Do Science and Religion Conflict?

The folks at Pew have a new poll out about views on Science and Religion. One interesting bit of data is that religiously observant people (that is, folks with more connection to religion) are less likely to see a conflict.

Read the whole thing. Then, come back here and check out the Science and the Bible pages.

5 thoughts on “Do Science and Religion Conflict?

  1. I’ve always found it awkward that “lapsed” Christians or agnostics will argue vehemently with me that I’m not a good Christian if I accept the plausibility of scientific theories of creation (universal or specific). It’s as if the tautology threatens the existence of GOD.

    I think the difference is that I accept the plausibility. I’m pretty sure that unlike AGW, the “Big Bang” is still just one theory; and not “settled science” snerk.

  2. God asks us to worship Him with all our heart, soul, and mind. He gave us this mind to understand His universe. The Bible tells us Who, and why the universe was created. It doesn’t tell us how or when. Just try explaining quantum mechanics and a few billions of years of timeframe to nomadic shepherds with only enough math to perform basic arithmetic. I dare you.

    If the Earth appears to be 4+ billion years old, it’s because it probably is. I won’t discount the possibility of an error. After all, Physics once rejected the Big Bang theory over the steady state*. But God is not the author of lies and so I cannot believe that God would create an Earth that is only 6,000 years old but *looks* 4+billion.

    *The Big Bang Theory was proposed by a Catholic Scientist (OMG, Religion contaminating Science with Creation Myths!!!1!1!Eleventy1!1!!!)

  3. Science is just an epistemological method that makes no reference to a metaphysical position (and they said I’d never use that philosophy course in real life). In other words, science is just a method of gathering information. It makes no claim about the nature of reality itself. In fact, to take the furthest extreme we can go, the scientific method would work equally well if the entire world was an illusion; so long as the illusion always gave the same results in experiments, there would be no way to tell the difference on scientific principals between a real world and such an imaginary world.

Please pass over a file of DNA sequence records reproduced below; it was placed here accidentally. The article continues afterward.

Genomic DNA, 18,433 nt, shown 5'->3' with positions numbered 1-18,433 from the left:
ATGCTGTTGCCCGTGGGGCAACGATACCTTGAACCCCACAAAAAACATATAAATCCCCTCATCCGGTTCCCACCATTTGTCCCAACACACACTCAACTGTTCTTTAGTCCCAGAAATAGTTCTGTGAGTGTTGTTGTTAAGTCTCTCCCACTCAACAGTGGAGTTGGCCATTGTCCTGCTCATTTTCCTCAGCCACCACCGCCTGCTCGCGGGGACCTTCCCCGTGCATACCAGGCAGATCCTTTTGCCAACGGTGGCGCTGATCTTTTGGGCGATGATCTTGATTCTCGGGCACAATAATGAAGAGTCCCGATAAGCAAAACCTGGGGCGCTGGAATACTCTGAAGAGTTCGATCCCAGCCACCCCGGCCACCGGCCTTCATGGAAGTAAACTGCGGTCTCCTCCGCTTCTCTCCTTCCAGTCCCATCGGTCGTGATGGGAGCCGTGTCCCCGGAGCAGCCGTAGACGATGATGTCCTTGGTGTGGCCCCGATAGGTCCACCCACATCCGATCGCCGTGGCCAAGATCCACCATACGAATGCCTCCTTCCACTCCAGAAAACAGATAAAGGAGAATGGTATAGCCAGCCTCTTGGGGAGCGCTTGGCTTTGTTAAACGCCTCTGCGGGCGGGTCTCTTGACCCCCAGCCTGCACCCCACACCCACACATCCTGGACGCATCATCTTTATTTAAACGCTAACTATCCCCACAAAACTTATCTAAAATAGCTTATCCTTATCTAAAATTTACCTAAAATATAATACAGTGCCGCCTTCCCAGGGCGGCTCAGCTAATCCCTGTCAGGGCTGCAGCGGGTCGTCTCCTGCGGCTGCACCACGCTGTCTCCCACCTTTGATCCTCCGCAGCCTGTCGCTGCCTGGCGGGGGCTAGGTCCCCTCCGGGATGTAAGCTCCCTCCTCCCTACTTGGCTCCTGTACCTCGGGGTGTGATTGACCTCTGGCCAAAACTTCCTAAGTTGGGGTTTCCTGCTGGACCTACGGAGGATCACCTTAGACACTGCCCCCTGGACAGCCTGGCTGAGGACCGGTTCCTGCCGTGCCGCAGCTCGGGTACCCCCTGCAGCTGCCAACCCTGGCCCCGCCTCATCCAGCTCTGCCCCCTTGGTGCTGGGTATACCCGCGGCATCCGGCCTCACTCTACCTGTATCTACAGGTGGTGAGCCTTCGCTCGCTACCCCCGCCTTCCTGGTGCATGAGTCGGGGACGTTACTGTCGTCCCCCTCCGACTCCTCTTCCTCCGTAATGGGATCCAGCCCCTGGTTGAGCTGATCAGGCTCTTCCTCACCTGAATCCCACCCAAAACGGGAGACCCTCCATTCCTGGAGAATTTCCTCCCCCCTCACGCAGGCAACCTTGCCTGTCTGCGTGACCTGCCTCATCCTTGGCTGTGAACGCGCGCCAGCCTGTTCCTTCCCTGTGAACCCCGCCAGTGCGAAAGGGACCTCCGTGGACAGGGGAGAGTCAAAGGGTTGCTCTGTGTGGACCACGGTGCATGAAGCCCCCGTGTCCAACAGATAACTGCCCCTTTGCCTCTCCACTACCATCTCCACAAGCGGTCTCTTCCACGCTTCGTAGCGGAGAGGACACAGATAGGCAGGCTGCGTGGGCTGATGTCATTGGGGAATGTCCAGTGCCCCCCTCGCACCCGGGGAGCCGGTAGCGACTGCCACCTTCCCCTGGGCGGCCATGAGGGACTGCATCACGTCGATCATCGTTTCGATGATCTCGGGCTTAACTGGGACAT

Once we realize that religion is speaking of metaphysics (what reality is) and science is speaking of epistemology (how we know stuff), then saying there’s a war between science and religion is like saying there’s a war between calculus and Greek grammar (just because calculus sometimes uses Greek characters doesn’t mean they’re in the same arena).

    Now is there a war between naturalism and religion? Yes, because it’s hard to have a religion that’s not supernatural, and a supernatural worldview is at odds with a natural worldview. But the scientific method of looping hypothesis -> experiment -> observation -> hypothesis works even in a supernatural worldview.

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